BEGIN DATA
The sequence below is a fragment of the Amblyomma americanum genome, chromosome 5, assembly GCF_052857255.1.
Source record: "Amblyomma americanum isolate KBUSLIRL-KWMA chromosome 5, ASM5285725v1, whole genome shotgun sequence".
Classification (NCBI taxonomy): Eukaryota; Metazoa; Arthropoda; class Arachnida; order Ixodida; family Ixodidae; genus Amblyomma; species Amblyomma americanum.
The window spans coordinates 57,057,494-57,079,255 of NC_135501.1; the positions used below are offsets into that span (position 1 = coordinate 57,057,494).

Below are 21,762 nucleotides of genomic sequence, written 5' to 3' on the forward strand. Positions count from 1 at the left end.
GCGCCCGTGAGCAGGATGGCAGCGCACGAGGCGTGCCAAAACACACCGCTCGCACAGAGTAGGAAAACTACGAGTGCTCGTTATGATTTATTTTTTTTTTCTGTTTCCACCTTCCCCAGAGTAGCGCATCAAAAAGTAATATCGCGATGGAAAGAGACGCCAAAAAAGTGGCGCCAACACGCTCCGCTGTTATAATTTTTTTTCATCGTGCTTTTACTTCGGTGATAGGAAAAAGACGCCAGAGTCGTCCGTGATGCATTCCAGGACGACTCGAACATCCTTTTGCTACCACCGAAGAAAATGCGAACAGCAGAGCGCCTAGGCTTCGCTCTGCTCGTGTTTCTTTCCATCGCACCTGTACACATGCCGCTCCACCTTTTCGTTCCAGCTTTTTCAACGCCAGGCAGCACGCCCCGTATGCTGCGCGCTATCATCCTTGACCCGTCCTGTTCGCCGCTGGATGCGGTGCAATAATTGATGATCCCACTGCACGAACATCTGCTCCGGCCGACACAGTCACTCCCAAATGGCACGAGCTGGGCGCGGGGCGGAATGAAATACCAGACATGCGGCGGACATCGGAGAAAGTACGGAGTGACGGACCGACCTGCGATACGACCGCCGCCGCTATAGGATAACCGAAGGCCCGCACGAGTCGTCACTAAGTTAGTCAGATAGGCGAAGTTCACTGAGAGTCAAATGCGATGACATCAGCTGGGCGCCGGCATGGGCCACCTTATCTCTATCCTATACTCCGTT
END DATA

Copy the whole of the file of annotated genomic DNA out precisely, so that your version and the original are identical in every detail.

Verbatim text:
The sequence below is a fragment of the Amblyomma americanum genome, chromosome 5, assembly GCF_052857255.1.
Source record: "Amblyomma americanum isolate KBUSLIRL-KWMA chromosome 5, ASM5285725v1, whole genome shotgun sequence".
Classification (NCBI taxonomy): Eukaryota; Metazoa; Arthropoda; class Arachnida; order Ixodida; family Ixodidae; genus Amblyomma; species Amblyomma americanum.
The window spans coordinates 57,057,494-57,079,255 of NC_135501.1; the positions used below are offsets into that span (position 1 = coordinate 57,057,494).

Below are 21,762 nucleotides of genomic sequence, written 5' to 3' on the forward strand. Positions count from 1 at the left end.
GCGCCCGTGAGCAGGATGGCAGCGCACGAGGCGTGCCAAAACACACCGCTCGCACAGAGTAGGAAAACTACGAGTGCTCGTTATGATTTATTTTTTTTTTCTGTTTCCACCTTCCCCAGAGTAGCGCATCAAAAAGTAATATCGCGATGGAAAGAGACGCCAAAAAAGTGGCGCCAACACGCTCCGCTGTTATAATTTTTTTTCATCGTGCTTTTACTTCGGTGATAGGAAAAAGACGCCAGAGTCGTCCGTGATGCATTCCAGGACGACTCGAACATCCTTTTGCTACCACCGAAGAAAATGCGAACAGCAGAGCGCCTAGGCTTCGCTCTGCTCGTGTTTCTTTCCATCGCACCTGTACACATGCCGCTCCACCTTTTCGTTCCAGCTTTTTCAACGCCAGGCAGCACGCCCCGTATGCTGCGCGCTATCATCCTTGACCCGTCCTGTTCGCCGCTGGATGCGGTGCAATAATTGATGATCCCACTGCACGAACATCTGCTCCGGCCGACACAGTCACTCCCAAATGGCACGAGCTGGGCGCGGGGCGGAATGAAATACCAGACATGCGGCGGACATCGGAGAAAGTACGGAGTGACGGACCGACCTGCGATACGACCGCCGCCGCTATAGGATAACCGAAGGCCCGCACGAGTCGTCACTAAGTTAGTCAGATAGGCGAAGTTCACTGAGAGTCAAATGCGATGACATCAGCTGGGCGCCGGCATGGGCCACCTTATCTCTATCCTATACTCCGTT